‘We will win next elections and then move to shared governance’
-Corbin tells supporters
July 8, 2003
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Corbin was at the time on a visit to West Coast, Berbice on Thursday, to explain the implications of the communique signed between the PNCR and the government.
“Comrades don’t be fooled, in order to share government you have to have it and the PNCR is determined to win the next election and then go down that route.”
He told party supporters at the Belladrum Primary School that the party’s signing of the communique was not an alternative to hard political work required to deal with the ruling PPP/C government.
Corbin told the residents that the communique would be meaningless if the parties involved did not carry forward the agreements. He said his party signed the communique because Guyana had been and still was in a serious economic crisis. He said this was a spin-off from bad governance, a lack of vision and bad economic and political policies.
He contended that the tragic events of the July 3 storming of the Presidential Complex last year had their genesis in the mismanagement of the bauxite industry. He said residents of Kwakwani, Linden and Everton had come to Georgetown and encamped in front of the Prime Minster’s residence on Main Street due to the government’s “sell-out”.
He said that after being there for weeks and with nothing done they formed themselves into a large group and visited other communities which had similar problems. He said the march on July 3 was a shout for better social and economic conditions for those people.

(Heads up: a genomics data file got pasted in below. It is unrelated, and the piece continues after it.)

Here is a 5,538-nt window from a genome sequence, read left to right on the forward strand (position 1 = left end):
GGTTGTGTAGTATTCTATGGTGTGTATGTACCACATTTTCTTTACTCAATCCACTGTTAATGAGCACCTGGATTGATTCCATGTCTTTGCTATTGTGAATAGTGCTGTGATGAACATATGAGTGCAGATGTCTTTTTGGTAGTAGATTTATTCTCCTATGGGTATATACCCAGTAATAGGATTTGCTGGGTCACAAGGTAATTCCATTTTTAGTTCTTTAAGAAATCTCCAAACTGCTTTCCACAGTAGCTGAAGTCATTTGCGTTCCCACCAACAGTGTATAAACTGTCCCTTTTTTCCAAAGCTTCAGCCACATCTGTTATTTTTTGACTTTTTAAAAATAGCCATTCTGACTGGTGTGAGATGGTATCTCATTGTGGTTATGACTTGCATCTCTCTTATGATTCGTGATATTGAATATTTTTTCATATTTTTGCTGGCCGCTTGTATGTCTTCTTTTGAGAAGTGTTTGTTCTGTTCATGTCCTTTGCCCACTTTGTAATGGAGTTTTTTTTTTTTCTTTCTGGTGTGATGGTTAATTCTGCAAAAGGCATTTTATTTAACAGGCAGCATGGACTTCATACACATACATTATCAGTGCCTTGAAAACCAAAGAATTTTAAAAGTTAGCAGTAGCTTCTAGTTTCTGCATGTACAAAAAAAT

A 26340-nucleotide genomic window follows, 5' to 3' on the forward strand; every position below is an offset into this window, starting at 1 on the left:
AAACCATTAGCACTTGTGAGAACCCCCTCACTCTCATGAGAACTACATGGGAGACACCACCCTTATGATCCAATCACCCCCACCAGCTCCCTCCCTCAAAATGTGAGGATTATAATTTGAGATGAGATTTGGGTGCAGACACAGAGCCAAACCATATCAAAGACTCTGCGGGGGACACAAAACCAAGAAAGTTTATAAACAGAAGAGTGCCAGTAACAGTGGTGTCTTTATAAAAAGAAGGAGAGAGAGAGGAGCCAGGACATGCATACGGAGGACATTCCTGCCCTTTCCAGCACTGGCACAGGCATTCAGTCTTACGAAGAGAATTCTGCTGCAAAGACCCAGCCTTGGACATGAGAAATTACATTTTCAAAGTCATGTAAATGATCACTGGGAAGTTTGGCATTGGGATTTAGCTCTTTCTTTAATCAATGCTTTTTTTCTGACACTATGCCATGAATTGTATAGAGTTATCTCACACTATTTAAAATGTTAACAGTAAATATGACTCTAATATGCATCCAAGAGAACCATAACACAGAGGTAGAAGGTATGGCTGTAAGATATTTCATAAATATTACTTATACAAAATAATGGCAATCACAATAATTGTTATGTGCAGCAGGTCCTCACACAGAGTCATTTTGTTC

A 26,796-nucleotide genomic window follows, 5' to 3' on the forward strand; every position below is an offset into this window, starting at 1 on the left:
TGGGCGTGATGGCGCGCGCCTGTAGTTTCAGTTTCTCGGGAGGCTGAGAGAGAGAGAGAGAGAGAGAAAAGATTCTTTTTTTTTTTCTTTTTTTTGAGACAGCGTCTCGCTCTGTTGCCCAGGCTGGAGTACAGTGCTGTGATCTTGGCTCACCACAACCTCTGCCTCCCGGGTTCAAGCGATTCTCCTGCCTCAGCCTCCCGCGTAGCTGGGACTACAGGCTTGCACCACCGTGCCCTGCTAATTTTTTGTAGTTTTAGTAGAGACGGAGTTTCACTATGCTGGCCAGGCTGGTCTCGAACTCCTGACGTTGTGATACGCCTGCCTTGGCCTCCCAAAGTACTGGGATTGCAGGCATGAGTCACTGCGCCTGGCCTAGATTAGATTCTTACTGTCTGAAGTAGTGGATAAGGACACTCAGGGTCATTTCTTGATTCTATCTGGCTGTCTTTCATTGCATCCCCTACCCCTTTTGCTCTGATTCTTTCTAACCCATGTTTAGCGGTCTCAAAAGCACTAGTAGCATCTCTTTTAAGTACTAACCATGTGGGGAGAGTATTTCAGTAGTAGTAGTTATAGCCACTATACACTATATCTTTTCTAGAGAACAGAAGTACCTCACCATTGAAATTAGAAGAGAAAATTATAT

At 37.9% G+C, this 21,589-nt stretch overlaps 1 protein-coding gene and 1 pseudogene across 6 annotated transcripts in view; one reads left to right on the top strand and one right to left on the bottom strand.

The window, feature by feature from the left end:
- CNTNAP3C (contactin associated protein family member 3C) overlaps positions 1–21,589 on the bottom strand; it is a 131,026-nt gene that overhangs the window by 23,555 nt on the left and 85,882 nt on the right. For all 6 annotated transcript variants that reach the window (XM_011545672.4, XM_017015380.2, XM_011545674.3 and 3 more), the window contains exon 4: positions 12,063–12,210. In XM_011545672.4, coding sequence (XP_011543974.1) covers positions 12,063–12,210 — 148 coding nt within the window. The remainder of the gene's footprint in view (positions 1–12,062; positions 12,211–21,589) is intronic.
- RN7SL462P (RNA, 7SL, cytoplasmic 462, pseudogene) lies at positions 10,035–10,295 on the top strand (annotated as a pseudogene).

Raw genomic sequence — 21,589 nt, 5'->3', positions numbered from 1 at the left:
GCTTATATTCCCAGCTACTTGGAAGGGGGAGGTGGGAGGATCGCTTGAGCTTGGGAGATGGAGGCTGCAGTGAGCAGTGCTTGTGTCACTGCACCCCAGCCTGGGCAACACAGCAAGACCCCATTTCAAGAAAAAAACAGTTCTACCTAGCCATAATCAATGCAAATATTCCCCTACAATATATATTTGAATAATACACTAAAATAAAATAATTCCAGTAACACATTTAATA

Corbin remarked that while the bauxite industry was collapsing, the rice and sugar industries had also taken a downturn. “So comrades let us not look on the sugar industry as the silver lining. Sugar prices on the world market have not been encouraging.”
He told the gathering that while all these events were happening many of the party’s members were marginalised resulting in discontent. On the issue of crime, Corbin said rather than dealing with the explosive crime situation when it started, the government had sought to make it into a political issue. He acknowledged that there was crime during the PNCR reign but that the government had handled the situation well.
“But now we have an expanded drug trade. Years ago Guyana was a trans-shipment point, now it is a major operating point.”
Corbin said there continued to be extra-judicial killings and police protection for drug lords. He said all these matters had led to a society losing hope in a system which was breeding criminals.
He said the killing of Shaka Blair in Buxton by members of the Target Special Squad, had fuelled demonstrations in Buxton and the subsequent ban on policemen in the village. But he said unfortunately because the police were not allowed into the village, other persons who had grouses with police officers took up residence and started up a criminal enterprise.
The PNCR leader said despite all these problems his party wanted to build a booming economy and to develop Guyana in all sectors. This could only be done by winning elected office.
“This is the time my comrades and the communique provides for us to reorganise...This is the season for education to brief our members on what’s happening in our country so that they can be able to cope with the time.”
He said now was the time for PNCR members to lift themselves from the economic quagmire and a time to make demands on the government, noting that the money in the Treasury belonged to taxpayers.